As someone who is friends and/or works with people who voted for each candidate and who respects and continues to respect and admire many of the voters on each side, I worry when some folks on each side paint the other as a caricature.

Not everyone who voted for Donald Trump is an anti-mask, gun toting racist, science hating, selfish capitalist nor is everyone who voted for Joe Biden a tree hugging, de-fund the police, pacifist socialist.

In this polarized age weaponized by social media and algorithms of enragement it is very easy to paint things in black or white but that is not what humans are.

A person in two moods is often more different than two different people.

Rather than demonize we should seek to understand and find points of agreement which are many ( most folks on either side would rather live in the US than in other countries, most would hope to have a better world for their children etc.)

If people cannot choose and have their own opinions than most other forms of diversity don’t amount to a hill of beans.
People and life are complicated.

All we know is that we have opinions and belief and choices.

And like humans they are incomplete, imperfect, impermanent.

2. Learnings from Bitcoin

Five years ago in a blog post i wrote…

Bitcoin and Blockchain are likely to revolutionize money. It is likely to become the currency of the Internet since it addresses the lack of trust in financial institutions, speaks to the need of the unbanked and leverages network technology. It’s in the early innings and too much focus on the roller coasting price. With that being said I would recommend everyone buy a bitcoin (its now about 240 dollars as I write this) and begin to understand it. In the US, Coinbase is an ideal wallet. The book to read on this topic is The Age of Cryptocurrency by Vigna and Casey two Wall Street Journal Financial Journalists.

As I write this some five years later, a Bitcoin is trading around 16,000 dollars which is a 6400 percent return, magnitudes better than even if you had put the $250 in Netflix which is the best performing FAANG .( Bitcoin along the way soared to 19,891 dollars in December 2017 before crashing to the 3000’s a few months later but never being below 3000 dollars in the last three years.)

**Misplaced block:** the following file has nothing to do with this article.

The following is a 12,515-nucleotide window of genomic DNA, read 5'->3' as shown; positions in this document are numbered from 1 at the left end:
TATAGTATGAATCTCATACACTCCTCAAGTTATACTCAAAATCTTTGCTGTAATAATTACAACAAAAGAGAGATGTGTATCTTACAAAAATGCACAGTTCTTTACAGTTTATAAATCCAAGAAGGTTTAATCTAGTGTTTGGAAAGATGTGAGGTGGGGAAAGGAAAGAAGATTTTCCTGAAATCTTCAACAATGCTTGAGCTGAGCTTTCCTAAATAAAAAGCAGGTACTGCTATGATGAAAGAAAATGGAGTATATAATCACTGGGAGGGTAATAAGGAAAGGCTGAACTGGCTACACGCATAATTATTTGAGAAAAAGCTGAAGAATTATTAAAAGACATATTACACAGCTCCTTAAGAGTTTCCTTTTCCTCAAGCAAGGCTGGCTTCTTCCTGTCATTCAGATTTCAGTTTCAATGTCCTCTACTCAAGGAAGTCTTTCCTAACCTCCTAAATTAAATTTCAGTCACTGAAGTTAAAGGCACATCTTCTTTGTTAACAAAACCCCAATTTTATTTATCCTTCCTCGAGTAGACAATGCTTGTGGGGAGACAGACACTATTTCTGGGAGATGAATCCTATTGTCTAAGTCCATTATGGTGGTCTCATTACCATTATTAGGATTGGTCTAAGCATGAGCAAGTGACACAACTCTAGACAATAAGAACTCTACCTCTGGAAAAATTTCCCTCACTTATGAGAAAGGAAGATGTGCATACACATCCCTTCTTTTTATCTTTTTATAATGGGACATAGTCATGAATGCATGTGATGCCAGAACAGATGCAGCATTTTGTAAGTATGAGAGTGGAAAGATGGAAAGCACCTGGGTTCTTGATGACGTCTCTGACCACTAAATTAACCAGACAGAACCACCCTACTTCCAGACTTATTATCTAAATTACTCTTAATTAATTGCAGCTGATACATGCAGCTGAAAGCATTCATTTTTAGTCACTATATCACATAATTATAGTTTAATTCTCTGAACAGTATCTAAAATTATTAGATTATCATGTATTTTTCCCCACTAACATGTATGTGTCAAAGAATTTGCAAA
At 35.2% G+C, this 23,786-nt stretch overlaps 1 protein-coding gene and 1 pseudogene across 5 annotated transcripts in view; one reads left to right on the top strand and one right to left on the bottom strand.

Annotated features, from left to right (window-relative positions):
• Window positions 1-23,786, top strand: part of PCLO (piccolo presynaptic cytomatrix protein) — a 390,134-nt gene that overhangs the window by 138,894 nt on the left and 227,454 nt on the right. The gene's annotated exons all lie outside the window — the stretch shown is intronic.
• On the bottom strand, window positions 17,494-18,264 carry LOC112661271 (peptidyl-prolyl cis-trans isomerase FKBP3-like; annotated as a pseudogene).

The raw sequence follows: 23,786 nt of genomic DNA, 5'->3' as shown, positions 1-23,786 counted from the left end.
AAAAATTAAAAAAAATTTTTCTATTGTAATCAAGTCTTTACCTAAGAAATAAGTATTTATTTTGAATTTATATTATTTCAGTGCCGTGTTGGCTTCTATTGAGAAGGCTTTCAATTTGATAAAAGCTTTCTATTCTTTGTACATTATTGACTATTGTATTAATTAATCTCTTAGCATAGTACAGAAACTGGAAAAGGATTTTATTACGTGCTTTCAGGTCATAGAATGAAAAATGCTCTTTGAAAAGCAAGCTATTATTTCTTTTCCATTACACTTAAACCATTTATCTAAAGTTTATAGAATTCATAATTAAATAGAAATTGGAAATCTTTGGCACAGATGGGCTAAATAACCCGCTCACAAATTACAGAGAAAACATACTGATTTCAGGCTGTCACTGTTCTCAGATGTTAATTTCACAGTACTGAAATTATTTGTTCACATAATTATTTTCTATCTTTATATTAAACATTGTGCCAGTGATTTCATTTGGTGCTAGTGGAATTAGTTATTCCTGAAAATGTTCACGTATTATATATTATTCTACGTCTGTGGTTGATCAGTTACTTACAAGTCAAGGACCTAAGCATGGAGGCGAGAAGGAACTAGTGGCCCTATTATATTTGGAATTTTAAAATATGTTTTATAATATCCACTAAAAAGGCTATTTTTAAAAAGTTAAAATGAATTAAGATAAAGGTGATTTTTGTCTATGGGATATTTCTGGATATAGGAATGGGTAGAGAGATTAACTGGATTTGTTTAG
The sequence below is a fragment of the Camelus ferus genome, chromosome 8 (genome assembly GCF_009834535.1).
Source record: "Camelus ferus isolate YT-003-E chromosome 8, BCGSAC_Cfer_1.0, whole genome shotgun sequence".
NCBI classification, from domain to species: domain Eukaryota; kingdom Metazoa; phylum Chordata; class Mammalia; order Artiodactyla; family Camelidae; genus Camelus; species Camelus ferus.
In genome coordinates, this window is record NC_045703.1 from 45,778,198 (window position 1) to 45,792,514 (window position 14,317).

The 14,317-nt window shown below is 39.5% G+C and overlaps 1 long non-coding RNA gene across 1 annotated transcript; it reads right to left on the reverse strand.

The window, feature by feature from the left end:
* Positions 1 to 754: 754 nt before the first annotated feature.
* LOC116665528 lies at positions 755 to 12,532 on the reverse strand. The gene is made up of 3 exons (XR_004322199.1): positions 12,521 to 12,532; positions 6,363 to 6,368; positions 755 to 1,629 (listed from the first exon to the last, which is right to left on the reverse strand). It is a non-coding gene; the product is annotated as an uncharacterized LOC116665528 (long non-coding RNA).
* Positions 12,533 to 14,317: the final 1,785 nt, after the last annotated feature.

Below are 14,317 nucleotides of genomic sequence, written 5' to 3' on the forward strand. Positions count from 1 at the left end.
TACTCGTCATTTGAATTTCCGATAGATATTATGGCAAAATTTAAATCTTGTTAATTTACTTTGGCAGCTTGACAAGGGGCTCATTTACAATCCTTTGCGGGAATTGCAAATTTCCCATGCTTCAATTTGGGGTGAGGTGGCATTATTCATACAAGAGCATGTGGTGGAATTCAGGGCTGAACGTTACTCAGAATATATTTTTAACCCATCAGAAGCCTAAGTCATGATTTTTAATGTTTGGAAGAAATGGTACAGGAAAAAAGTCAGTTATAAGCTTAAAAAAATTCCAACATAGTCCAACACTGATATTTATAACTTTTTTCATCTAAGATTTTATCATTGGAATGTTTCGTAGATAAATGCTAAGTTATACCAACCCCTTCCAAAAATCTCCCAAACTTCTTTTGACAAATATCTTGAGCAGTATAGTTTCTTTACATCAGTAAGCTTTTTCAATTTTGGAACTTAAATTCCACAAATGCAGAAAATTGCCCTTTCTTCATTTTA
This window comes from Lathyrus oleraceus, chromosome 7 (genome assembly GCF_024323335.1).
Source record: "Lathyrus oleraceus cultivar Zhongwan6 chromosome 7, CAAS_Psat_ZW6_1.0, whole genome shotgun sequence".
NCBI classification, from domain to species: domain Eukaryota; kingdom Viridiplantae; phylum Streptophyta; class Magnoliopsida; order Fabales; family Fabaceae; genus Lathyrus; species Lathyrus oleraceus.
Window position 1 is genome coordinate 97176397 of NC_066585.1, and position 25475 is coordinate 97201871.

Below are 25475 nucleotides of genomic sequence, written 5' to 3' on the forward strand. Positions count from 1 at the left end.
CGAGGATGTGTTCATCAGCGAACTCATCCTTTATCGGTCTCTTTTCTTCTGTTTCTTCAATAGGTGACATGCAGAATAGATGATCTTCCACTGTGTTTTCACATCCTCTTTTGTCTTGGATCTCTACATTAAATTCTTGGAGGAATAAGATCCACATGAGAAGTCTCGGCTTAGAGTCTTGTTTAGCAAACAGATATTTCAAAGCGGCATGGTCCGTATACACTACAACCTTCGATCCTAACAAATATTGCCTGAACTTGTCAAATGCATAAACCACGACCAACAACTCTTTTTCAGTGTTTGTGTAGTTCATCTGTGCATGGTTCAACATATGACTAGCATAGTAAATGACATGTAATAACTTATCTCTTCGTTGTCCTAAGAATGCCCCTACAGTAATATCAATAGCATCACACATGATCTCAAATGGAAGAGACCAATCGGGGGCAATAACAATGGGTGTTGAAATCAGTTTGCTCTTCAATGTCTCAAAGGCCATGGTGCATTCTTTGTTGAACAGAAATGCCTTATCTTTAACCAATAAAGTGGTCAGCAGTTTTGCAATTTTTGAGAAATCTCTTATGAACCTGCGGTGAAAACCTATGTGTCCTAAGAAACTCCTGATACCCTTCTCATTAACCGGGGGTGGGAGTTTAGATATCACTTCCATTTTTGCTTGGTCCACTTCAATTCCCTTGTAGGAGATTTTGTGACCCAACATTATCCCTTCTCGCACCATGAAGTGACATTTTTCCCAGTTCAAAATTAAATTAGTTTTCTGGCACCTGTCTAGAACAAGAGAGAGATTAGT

I am not a financial advisor and make no recommendations ( I made my recommendation 5 years ago, since 250 dollars was not a big amount of money to risk to understand and follow a technology and eco-system that might become big). I do wish to share two learnings from Bitcoin which everybody may want to keep in mind as they make decisions at work on whom they meet and what they pay attention to …

The Future Comes from the Slime and not the Heavens: Like Bitcoin, much that of the future comes from places no one is looking.

IBM did not take MS-Dos and Microsoft seriously. Microsoft did not understand what Larry Page and Sergey Brin had created in the PageRank algorithm and Google Search. Bezos turned out to be more than a book seller on the Internet. Again and again, Boards and Leaders pay attention to each other, to the famous, to the powerful and to what dominates the news.

David will not be found hanging out with the Goliaths.

Even today, I find it amazing how incestious and uniform thinking is in so many “councils of the powerful”. The same words…disruption…personalization…platforms…data… All of us trampling on well worn paths of widespread and obvious thinking.

Of course we have to work in an an omni-channel, digital first, platform dominated world with personalized data. Everybody better do so to compete and remain relevant. But then what? This is where the ball is. Where is the ball going ?

Pay attention to the non-obvious, the small and weird. Take meetings with folks you would not normally do even though they have no rolodexes or fame.

Remember that those behind Red Ropes may be roping themselves in rather than roping others out.

Experiment quickly with new companies and technologies instead of meeting after meeting which costs more than testing out the new.


Do not diddle.

Mindset Shifts: There comes a time when there is a mindset shift. When this happens ( it is has happened with Bitcoin, and recently with Tesla when all the "Gods of Finance” pooh poohed what they did not understand and soon will again with the reality of Climate Change and Gene Therapy), major new industries and opportunities are born and major forces of disruption and wealth creation happen.

Build a case for why you may be wrong.

Build a case for the opposite of what you think is true.

Shift your mind before it is shifted.

3. Looking for a Christmas Gift for your friends, your team or your company?